In preferred embodiments, the agitation time ranges from about 2 minutes to about 5 minutes. In most embodiments and methods of the present invention, there is no need for the agitation time period to exceed more than 10 minutes. The combination of the draining of the IWF and a soft spin is performed at step 65. Because the IWF has a density greater than 1.0 g/ml and further because the IWF is not absorbed by the fabrics to a large degree, most of the IWF simply drains away from the fabric. However, the application of a soft spin to the fabrics by rotating the washing vessels shown at 16 in FIGS. 2 and 3 has been found effective to remove any excess IWF. The soft spin need not be as fast as a spinning cycle of a conventional washing machine that uses water. Instead, the rotational speed is similar to that of a conventional dryer, therefore eliminating the need for an elaborate suspension system as presently required by conventional washing machines.
The combination of the IWF and performance enhancers are captured at step 66. Water is added to this mixture at step 67 to separate the IWF from the performance enhancers. Water will have a greater affinity for the performance enhancers than the IWF. Further, the IWF is immiscible in water. Accordingly, a gravity separation technique can be employed at step 68 due to the difference in the specific gravity of water and the IWF. Water and the performance enhancers are disposed of at step 69 while the IWF is filtered at step 70 and stored at step 71 for the next cycle. Air is introduced to the fabric at step 72 to complete the drying of the garments without the need for an additional or separate drying apparatus.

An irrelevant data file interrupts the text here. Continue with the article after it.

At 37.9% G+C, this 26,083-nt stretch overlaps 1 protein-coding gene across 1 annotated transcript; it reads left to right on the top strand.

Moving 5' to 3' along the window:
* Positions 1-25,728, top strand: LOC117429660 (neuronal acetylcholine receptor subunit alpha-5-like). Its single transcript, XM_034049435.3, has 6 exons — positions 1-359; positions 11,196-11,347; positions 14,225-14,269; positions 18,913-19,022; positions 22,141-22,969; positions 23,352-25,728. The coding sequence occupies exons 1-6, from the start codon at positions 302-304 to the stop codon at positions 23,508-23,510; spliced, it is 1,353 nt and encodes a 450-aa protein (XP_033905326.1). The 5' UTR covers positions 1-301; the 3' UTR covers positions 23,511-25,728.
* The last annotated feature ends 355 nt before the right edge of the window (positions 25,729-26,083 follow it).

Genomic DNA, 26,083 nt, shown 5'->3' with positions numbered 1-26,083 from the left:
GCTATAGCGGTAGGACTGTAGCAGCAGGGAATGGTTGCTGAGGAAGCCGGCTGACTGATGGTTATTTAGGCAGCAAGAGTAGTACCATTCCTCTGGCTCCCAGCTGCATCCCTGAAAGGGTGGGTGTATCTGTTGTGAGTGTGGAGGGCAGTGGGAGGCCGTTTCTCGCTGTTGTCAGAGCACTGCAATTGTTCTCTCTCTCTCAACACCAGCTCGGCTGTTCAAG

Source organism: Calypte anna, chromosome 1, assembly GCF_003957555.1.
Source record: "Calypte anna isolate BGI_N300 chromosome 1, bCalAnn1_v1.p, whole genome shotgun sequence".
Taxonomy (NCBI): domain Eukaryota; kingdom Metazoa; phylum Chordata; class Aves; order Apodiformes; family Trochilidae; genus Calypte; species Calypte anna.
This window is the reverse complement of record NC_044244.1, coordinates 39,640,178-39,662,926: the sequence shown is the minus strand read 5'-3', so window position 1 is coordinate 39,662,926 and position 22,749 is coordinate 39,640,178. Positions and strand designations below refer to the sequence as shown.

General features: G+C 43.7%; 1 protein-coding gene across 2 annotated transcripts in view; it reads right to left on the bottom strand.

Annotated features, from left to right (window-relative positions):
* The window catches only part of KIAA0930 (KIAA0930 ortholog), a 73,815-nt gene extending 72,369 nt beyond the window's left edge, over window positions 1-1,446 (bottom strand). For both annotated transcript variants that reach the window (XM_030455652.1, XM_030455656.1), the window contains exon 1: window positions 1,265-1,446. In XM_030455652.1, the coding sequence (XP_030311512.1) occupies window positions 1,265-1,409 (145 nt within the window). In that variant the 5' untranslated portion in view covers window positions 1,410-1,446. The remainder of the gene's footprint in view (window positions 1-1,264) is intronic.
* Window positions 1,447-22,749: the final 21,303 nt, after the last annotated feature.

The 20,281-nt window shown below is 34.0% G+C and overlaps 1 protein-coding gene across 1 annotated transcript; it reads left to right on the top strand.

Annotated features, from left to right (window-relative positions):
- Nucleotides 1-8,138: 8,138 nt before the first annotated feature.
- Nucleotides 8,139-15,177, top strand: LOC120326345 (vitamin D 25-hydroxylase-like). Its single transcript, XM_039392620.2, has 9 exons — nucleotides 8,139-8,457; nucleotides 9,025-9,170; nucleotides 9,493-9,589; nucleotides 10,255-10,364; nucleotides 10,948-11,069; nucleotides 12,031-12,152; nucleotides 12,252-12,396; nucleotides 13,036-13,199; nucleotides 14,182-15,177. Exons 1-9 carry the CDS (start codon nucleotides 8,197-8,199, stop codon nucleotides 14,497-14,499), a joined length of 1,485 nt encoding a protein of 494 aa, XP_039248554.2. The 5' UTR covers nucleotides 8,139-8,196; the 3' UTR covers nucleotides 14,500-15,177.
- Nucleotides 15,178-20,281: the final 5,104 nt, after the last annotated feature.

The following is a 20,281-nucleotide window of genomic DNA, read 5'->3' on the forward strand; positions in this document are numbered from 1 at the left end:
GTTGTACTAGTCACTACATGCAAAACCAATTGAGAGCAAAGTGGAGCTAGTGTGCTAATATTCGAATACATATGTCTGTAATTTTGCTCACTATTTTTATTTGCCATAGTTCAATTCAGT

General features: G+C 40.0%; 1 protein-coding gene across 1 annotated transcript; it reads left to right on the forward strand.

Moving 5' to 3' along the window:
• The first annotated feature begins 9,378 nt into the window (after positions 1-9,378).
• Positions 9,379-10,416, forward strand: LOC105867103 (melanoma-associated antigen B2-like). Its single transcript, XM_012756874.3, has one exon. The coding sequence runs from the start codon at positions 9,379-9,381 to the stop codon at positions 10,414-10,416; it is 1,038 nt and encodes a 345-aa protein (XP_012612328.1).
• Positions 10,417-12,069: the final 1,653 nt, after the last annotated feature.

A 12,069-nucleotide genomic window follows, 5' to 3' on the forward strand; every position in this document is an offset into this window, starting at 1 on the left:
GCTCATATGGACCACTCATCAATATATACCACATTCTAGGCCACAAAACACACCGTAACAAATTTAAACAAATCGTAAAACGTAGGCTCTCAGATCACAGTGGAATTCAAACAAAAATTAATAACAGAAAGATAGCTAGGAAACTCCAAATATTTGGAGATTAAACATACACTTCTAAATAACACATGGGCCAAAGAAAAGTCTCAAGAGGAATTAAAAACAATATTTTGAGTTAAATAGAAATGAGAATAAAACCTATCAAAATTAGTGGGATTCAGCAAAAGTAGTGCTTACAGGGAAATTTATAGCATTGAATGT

An alternative method is illustrated in FIG. 5 which includes a different recovery and separation process than that of the method illustrated in FIG. 4. Instead of adding water to the IWF performance enhancer mixture at step 67 and performing a gravity separation at step 68 as illustrated in FIG. 4, the method illustrated in FIG. 5 practices a fractional distillation separation at step 73. Specifically, after the combination of the IWF and performance enhancers is captured at step 66, either the temperature of the mixture is increased to the IWF boiling point or the pressure is reduced to the point where the IWF begins to boil (or a combination of the two) at step 74. A fractional distillation of the IWF is performed at step 73, thereby separating the IWF from the performance enhancers so that the IWF can be filtered at step 70 and stored at step 71. The performance enhancers are disposed of at step 69.